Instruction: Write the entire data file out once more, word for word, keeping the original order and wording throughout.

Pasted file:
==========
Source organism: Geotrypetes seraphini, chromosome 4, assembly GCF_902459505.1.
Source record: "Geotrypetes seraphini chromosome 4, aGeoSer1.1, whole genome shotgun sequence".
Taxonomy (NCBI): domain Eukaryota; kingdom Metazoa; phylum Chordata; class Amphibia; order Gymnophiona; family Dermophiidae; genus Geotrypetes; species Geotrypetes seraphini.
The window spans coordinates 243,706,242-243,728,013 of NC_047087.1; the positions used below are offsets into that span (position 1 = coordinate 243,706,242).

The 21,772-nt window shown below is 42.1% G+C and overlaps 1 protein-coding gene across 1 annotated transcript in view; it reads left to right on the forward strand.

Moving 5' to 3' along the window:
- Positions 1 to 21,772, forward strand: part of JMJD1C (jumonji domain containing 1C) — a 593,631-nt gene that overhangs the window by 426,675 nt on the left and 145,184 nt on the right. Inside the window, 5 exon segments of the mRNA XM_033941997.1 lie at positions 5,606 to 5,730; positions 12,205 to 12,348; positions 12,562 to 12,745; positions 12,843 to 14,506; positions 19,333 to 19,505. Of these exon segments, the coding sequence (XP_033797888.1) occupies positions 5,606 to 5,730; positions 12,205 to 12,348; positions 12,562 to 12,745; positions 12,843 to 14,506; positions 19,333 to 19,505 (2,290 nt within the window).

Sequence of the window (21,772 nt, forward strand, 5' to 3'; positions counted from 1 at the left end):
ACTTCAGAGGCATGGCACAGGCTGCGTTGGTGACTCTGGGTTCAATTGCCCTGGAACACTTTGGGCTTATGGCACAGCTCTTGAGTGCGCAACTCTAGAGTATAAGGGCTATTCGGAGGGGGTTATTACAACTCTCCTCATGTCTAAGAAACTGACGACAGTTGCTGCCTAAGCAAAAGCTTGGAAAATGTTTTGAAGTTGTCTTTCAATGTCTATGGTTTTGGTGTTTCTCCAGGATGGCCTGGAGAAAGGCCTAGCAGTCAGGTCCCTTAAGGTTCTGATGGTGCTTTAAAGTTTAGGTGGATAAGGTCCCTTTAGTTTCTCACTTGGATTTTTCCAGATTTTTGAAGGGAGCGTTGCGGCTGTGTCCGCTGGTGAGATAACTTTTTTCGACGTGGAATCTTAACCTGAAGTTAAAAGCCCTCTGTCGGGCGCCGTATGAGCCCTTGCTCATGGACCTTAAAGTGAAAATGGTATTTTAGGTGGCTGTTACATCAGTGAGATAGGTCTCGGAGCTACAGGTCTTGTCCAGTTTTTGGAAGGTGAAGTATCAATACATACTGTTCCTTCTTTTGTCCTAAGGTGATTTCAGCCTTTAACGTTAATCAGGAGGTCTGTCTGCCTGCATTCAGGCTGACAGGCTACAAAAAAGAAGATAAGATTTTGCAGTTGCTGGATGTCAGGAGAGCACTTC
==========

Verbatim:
Source organism: Geotrypetes seraphini, chromosome 4, assembly GCF_902459505.1.
Source record: "Geotrypetes seraphini chromosome 4, aGeoSer1.1, whole genome shotgun sequence".
Taxonomy (NCBI): domain Eukaryota; kingdom Metazoa; phylum Chordata; class Amphibia; order Gymnophiona; family Dermophiidae; genus Geotrypetes; species Geotrypetes seraphini.
The window spans coordinates 243,706,242-243,728,013 of NC_047087.1; the positions used below are offsets into that span (position 1 = coordinate 243,706,242).

The 21,772-nt window shown below is 42.1% G+C and overlaps 1 protein-coding gene across 1 annotated transcript in view; it reads left to right on the forward strand.

Moving 5' to 3' along the window:
- Positions 1 to 21,772, forward strand: part of JMJD1C (jumonji domain containing 1C) — a 593,631-nt gene that overhangs the window by 426,675 nt on the left and 145,184 nt on the right. Inside the window, 5 exon segments of the mRNA XM_033941997.1 lie at positions 5,606 to 5,730; positions 12,205 to 12,348; positions 12,562 to 12,745; positions 12,843 to 14,506; positions 19,333 to 19,505. Of these exon segments, the coding sequence (XP_033797888.1) occupies positions 5,606 to 5,730; positions 12,205 to 12,348; positions 12,562 to 12,745; positions 12,843 to 14,506; positions 19,333 to 19,505 (2,290 nt within the window).

Sequence of the window (21,772 nt, forward strand, 5' to 3'; positions counted from 1 at the left end):
ACTTCAGAGGCATGGCACAGGCTGCGTTGGTGACTCTGGGTTCAATTGCCCTGGAACACTTTGGGCTTATGGCACAGCTCTTGAGTGCGCAACTCTAGAGTATAAGGGCTATTCGGAGGGGGTTATTACAACTCTCCTCATGTCTAAGAAACTGACGACAGTTGCTGCCTAAGCAAAAGCTTGGAAAATGTTTTGAAGTTGTCTTTCAATGTCTATGGTTTTGGTGTTTCTCCAGGATGGCCTGGAGAAAGGCCTAGCAGTCAGGTCCCTTAAGGTTCTGATGGTGCTTTAAAGTTTAGGTGGATAAGGTCCCTTTAGTTTCTCACTTGGATTTTTCCAGATTTTTGAAGGGAGCGTTGCGGCTGTGTCCGCTGGTGAGATAACTTTTTTCGACGTGGAATCTTAACCTGAAGTTAAAAGCCCTCTGTCGGGCGCCGTATGAGCCCTTGCTCATGGACCTTAAAGTGAAAATGGTATTTTAGGTGGCTGTTACATCAGTGAGATAGGTCTCGGAGCTACAGGTCTTGTCCAGTTTTTGGAAGGTGAAGTATCAATACATACTGTTCCTTCTTTTGTCCTAAGGTGATTTCAGCCTTTAACGTTAATCAGGAGGTCTGTCTGCCTGCATTCAGGCTGACAGGCTACAAAAAAGAAGATAAGATTTTGCAGTTGCTGGATGTCAGGAGAGCACTTC